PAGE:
Although George Harrison died of cancer in 2001, Paul and Ringo still occasionally perform together on-stage, but just for a song or two, and never as The Beatles.

Sometimes bands break-up due to the death of a member, like Led Zeppelin. Nirvana, and Joy Division. Under those circumstances, there is often a feeling of unfinished business amongst the fans, if not the members themselves. It’s one reason why fans of Led Zeppelin have called out for over 40 years now for Jimmy Page, Robert Plant and John Paul Jones to reunite as Led Zeppelin for a full tour. The three have performed together together on four different occasions, and Plant and Page did reunite as a duo for two albums and one tour, a full tour as Led Zeppelin has never materialized.

Plant has been quite clear that his primary focus is continuing with his solo career, rather than re-visiting the past.

Fans of Progressive Rock band Genesis have also wanted to see a reunion of the 1970s Peter Gabriel-led line-up. Although Phil Collins, Mike Rutherford, Tony Banks, Steve Hackett and Gabriel have remained on good terms, anything other than a set with Gabriel in 1982 to support of Gabriel’s WOMAD Festival, and again in 1999 to record an updated version of their 1974 song, “The Carpet Crawlers,” a full-blown reunion has been hard to come by so far.

When Collins, Rutherford and Banks decided to reunite in 2006 for a tour, over a decade after Collins left the band, the trio proposed that Hackett and Gabriel join them. Unfortunately, Gabriel was unwilling to commit, so the trio reunited with their long-time touring members guitarist Daryl Stuermer and drummer Chester Thompson instead.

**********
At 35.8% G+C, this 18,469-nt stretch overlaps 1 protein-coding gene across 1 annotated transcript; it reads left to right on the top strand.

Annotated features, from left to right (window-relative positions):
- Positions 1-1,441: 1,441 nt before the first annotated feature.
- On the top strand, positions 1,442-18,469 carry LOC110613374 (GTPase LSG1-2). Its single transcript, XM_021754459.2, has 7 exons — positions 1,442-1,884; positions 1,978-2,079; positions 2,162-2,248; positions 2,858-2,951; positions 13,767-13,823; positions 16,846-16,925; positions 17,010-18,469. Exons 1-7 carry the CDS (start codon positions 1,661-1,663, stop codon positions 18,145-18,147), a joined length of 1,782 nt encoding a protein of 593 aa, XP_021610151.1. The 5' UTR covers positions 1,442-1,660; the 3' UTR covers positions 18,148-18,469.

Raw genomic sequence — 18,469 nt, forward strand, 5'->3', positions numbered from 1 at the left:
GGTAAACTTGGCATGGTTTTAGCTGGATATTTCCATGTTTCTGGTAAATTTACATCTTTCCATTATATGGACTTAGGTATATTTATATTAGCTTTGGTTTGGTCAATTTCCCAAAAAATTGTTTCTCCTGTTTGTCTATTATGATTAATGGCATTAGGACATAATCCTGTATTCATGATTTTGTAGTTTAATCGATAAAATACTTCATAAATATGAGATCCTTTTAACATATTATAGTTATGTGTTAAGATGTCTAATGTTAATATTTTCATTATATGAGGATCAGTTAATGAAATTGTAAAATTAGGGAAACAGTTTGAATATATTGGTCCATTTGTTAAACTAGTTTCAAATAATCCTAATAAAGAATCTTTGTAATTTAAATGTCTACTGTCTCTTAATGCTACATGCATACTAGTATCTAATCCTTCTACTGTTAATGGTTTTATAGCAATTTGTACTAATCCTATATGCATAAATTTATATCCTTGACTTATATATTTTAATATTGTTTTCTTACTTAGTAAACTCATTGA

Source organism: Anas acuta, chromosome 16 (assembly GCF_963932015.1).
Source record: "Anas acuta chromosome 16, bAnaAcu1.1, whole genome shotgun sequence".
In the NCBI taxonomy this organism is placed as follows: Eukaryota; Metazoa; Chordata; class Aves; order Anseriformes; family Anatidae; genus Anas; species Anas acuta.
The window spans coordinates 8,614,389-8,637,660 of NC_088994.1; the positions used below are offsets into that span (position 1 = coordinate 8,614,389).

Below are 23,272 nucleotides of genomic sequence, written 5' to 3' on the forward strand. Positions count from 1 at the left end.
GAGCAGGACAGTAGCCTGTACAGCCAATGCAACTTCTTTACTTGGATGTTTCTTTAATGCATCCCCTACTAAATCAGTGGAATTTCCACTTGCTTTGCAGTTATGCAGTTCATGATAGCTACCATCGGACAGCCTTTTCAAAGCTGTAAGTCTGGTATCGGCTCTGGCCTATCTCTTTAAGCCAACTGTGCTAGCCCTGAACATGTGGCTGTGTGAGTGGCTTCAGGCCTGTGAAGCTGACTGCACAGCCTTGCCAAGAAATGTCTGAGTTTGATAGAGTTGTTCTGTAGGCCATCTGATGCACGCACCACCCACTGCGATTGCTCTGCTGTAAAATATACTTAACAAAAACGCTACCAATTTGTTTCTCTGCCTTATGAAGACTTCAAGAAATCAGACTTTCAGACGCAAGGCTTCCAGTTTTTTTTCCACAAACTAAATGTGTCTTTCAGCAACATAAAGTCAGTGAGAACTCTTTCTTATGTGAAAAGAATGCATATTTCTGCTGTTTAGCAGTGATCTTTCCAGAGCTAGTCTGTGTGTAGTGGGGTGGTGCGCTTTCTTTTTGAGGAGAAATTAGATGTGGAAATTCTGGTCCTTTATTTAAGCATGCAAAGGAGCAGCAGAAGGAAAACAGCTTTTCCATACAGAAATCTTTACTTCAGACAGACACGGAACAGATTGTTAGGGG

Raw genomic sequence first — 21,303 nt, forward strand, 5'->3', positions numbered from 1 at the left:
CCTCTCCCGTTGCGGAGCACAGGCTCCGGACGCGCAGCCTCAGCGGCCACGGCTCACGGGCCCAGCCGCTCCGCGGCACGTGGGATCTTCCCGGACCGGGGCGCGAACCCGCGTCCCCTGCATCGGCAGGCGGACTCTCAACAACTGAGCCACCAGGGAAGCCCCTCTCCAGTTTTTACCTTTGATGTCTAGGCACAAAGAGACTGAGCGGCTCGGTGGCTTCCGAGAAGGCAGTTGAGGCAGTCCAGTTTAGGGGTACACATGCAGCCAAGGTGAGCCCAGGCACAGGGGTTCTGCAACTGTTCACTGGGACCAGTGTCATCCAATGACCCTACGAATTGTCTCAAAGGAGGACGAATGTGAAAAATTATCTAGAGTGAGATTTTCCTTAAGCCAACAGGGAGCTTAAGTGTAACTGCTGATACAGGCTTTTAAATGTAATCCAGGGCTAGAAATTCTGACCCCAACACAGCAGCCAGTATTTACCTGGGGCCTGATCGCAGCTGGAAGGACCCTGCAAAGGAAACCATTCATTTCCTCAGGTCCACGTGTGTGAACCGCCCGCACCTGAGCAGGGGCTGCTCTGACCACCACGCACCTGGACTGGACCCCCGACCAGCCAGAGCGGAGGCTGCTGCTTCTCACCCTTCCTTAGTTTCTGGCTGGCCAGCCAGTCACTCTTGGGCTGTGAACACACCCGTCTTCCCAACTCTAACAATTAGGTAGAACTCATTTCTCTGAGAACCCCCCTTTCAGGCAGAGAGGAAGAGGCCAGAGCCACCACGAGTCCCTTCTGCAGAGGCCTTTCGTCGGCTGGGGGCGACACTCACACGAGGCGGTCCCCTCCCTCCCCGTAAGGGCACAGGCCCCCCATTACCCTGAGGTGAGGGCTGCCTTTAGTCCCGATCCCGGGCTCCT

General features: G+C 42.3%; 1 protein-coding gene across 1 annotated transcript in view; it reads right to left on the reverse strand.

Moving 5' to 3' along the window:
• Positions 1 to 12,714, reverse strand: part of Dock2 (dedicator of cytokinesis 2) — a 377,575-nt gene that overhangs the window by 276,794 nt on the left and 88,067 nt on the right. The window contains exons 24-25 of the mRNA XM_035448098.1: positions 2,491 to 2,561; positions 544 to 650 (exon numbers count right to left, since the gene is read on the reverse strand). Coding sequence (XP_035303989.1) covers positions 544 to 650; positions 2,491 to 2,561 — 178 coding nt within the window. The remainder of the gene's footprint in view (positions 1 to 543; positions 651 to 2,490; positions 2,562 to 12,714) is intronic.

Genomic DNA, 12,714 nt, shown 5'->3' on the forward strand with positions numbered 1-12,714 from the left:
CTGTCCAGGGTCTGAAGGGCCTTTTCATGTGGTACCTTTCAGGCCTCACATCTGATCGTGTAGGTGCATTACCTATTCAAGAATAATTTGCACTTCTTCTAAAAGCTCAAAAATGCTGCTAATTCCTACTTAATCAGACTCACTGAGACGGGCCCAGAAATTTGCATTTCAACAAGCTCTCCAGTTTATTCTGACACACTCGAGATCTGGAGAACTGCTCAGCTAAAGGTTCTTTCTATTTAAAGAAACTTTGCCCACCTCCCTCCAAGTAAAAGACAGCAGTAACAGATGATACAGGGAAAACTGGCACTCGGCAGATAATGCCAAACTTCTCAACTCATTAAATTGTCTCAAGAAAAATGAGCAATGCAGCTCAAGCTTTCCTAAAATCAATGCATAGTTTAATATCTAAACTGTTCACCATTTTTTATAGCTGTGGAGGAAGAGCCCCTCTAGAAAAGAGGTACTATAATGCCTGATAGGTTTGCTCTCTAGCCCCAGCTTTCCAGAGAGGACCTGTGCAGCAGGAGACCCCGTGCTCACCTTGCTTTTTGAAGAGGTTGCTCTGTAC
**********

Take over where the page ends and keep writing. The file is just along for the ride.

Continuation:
Apparently, it’s not a priority for Gabriel to spend much time revisiting the past either.

The surviving members of Nirvana, Dave Grohl, Krist Novoselic and Pat Smear, have reunited on several occasions, to the delight of fans and quite obviously themselves too. Seeing as Grohl and Smear are busy with their current band Foo Fighters, it’s understandable that there will likely never be a full tour any time in the future.

While the surviving members of Joy Division, Bernard Sumner, Peter Hook and Stephen Morris, carried on together after the death of singer Ian Curtis in 1980, the did it by forming a new band, New Order. However, by 2007, Peter Hook was out of the band and the bad feelings with the remaining members, including keyboardist Gillian Gilbert, still exists today. Many New Order fans would no doubt love to see Hook back in the band, if he and Sumner could bury the hatchet.

While reunions always make the fans happy, sometimes it doesn’t make the band members happy, and old acrimony and disputes can re-surface.

While rock band KISS never broke up, founding members Peter Criss and Ace Frehley quit the band in 1980 and 1982 respectively. In 1995, Paul Stanley and Gene Simmons invited Criss and Frehley to play four songs with the current line-up of the band at their MTV Unplugged show. This seemingly one-off reunion led to a full-fledged reunion the following year.